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HomeHealthI'm Glad my Mom Died

I’m Glad my Mom Died


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If a record scratch manifested as a book title, it would probably be “I’m Glad My Mom Died” — and actress Jennette McCurdy knows it. You might remember her from Nickelodeon shows “iCarly” or “Sam & Cat.” If not, you’ve probably seen the hype surrounding her tell-all memoir that hit shelves in August. In it, she discusses life as a child star and the complicated relationship she had with her abusive mother.Below, Healthline’s Gabe Howard chats with McCurdy about her healing journey and how you can heal, too, no matter what you’ve been through. (Listen to the full interview here.)Q:I immediately realized upon seeing the title of your book that there’s just no way around it. The first question I’m going to ask is: Are you really glad your mom died?A: I am. I was aware, of course, when I went with that title that it’s attention-grabbing and provocative (as intended). But also it’s something that I would never say flippantly. I mean it sincerely, and I think I earn it not only in the writing of the book but in the life that I lived to get to that perspective … It was really important to me, not only for myself but also for anybody else who’s experienced parental abuse, to just say the truth and not sugarcoat it. People deserve more honesty.Q:In reading your book, it’s apparent that your mom was manipulative and abusive. My question is, if you had the power to, is there a single interaction with your mom that you would like to undo or change?A: I think everything that I went through only made me a stronger person, and a more full person, and a more empowered person. So ultimately, I am grateful for everything. I think that it led me to where I am now and I’m able to express and explore everything that happened in a very creative way, in a way that’s fulfilling to me. I’m able to write, I’m able to direct. And I don’t think I would be nearly as creatively expressive if these things didn’t happen to me. So I’m glad that it put me on the path that I’m on now.Q:How long did it take you to realize from the time that your mother died until you noticed that you felt better?A: I quit therapy initially when my first therapist had suggested that my mother was abusive. I couldn’t tolerate that information. I was in no way ready to accept that reality. And it was several years before I was able to recommit myself to therapy and really face the reality of my past and come to terms with it, including that I was glad that my mom died.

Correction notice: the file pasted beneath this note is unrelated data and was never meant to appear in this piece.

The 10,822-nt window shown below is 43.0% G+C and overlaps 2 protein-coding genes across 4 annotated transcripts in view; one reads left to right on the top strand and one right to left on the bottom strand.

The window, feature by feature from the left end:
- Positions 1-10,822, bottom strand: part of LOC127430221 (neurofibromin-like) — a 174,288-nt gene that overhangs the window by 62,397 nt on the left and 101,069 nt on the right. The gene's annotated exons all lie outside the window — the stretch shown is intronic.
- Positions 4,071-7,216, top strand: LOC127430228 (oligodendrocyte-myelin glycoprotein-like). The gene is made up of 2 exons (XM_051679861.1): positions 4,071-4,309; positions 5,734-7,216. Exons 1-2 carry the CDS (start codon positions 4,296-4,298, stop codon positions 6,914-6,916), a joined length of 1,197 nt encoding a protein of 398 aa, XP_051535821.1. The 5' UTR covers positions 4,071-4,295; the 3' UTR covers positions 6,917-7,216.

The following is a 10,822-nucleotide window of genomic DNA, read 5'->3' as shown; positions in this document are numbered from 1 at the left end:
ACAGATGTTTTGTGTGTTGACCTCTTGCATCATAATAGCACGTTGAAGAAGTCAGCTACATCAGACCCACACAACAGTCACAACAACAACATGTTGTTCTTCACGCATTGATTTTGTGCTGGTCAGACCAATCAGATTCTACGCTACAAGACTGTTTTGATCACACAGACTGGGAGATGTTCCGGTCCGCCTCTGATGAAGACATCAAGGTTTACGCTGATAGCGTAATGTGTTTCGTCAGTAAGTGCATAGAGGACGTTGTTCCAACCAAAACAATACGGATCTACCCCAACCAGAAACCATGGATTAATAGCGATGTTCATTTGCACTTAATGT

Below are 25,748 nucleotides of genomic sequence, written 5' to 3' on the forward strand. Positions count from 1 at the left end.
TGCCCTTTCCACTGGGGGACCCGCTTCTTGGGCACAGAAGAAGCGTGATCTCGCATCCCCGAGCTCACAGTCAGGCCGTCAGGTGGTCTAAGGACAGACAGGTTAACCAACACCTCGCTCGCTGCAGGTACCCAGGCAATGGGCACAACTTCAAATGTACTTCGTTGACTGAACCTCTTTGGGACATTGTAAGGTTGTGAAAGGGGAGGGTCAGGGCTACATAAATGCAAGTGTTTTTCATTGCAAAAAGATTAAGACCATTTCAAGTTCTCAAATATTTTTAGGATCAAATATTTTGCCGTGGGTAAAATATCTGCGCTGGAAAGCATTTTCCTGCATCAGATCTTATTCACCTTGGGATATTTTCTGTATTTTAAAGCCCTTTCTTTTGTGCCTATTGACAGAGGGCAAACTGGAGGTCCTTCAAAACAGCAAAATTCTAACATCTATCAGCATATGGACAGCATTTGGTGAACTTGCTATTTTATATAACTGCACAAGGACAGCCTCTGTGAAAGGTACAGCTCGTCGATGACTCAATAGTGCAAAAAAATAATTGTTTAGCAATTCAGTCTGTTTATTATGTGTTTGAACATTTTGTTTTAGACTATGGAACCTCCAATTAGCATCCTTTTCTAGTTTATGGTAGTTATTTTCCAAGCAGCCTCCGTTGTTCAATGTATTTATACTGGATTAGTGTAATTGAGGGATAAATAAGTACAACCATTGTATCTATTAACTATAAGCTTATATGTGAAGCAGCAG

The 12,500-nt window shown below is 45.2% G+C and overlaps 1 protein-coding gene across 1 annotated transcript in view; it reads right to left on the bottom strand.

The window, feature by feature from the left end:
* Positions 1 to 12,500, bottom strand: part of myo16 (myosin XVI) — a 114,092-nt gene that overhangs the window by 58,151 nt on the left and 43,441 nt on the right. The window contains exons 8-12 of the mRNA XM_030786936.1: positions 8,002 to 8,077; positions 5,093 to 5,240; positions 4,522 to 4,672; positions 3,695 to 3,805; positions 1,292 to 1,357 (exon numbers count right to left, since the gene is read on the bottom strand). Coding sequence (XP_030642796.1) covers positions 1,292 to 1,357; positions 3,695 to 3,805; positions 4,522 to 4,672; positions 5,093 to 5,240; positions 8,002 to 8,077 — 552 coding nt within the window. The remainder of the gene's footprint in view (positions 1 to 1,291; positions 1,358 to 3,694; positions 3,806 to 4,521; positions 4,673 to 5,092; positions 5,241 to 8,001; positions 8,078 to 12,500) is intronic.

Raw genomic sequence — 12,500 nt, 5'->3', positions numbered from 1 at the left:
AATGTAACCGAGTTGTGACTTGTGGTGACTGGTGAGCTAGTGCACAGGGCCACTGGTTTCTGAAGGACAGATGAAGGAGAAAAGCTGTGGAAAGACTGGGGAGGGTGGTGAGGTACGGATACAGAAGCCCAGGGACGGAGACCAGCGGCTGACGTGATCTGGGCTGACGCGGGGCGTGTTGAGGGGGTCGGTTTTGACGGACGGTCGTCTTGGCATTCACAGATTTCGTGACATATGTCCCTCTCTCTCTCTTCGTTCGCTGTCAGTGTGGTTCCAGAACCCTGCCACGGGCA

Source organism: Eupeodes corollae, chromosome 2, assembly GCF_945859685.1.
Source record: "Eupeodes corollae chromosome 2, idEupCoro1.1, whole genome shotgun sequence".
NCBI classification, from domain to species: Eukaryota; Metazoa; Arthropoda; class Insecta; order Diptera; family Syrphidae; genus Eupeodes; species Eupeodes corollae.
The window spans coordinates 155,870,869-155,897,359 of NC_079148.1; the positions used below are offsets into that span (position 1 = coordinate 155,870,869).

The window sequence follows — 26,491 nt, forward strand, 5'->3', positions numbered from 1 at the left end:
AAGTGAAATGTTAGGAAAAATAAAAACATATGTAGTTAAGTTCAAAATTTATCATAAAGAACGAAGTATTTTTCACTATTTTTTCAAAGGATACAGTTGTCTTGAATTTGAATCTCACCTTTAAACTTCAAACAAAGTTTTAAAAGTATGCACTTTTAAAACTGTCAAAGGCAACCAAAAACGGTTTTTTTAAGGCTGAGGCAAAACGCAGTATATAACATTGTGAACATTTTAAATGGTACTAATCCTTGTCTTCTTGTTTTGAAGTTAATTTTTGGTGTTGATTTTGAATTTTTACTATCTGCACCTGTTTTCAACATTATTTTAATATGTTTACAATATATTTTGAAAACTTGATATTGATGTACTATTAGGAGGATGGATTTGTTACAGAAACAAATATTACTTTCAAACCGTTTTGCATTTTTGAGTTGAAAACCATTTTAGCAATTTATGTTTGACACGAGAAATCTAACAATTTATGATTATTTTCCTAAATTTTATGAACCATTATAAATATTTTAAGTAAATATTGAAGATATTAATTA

Do you have any suggestions or maybe even just thoughtful advice for folks that are thinking: How? How were you able to do that?
A: Absolutely. I appreciate that question. Boundaries are huge for me. I think implementing both personal boundaries and boundaries toward every relationship in my life. Understanding emotionally, physically, environmentally, and mentally what I need and understanding how to take care of those needs for myself has been hugely helpful. So, I hope people consider boundaries in a deep way.
Also, I think self-respect … regardless of what your path is, what your path has been, it has been that and you’re now in the present. Focus on yourself now and on moving forward, and keep your head held high because you deserve dignity and respect. You deserve to have dignity and respect for yourself.
After your mother passed, this external force was no longer pushing down on you. Was it difficult to make your own way? And how did you do it?
A: It happened through creativity for me. Of course, therapy was a huge factor in discovering myself, but creativity has been probably the leading force for me. I’ve written and directed five short films. I hope to direct again soon. I have several feature scripts that I’ve written recently. I’m working on a novel and a collection of essays.
All of these forms of creative expression are ways of finding healing and catharsis and also making good work, which is very much at the top of my priorities. I think it’s a nice way of exploring a lot that’s going on in your subconscious through whatever medium is most exciting to you.
Interested in Jennette McCurdy’s book? Order it here.


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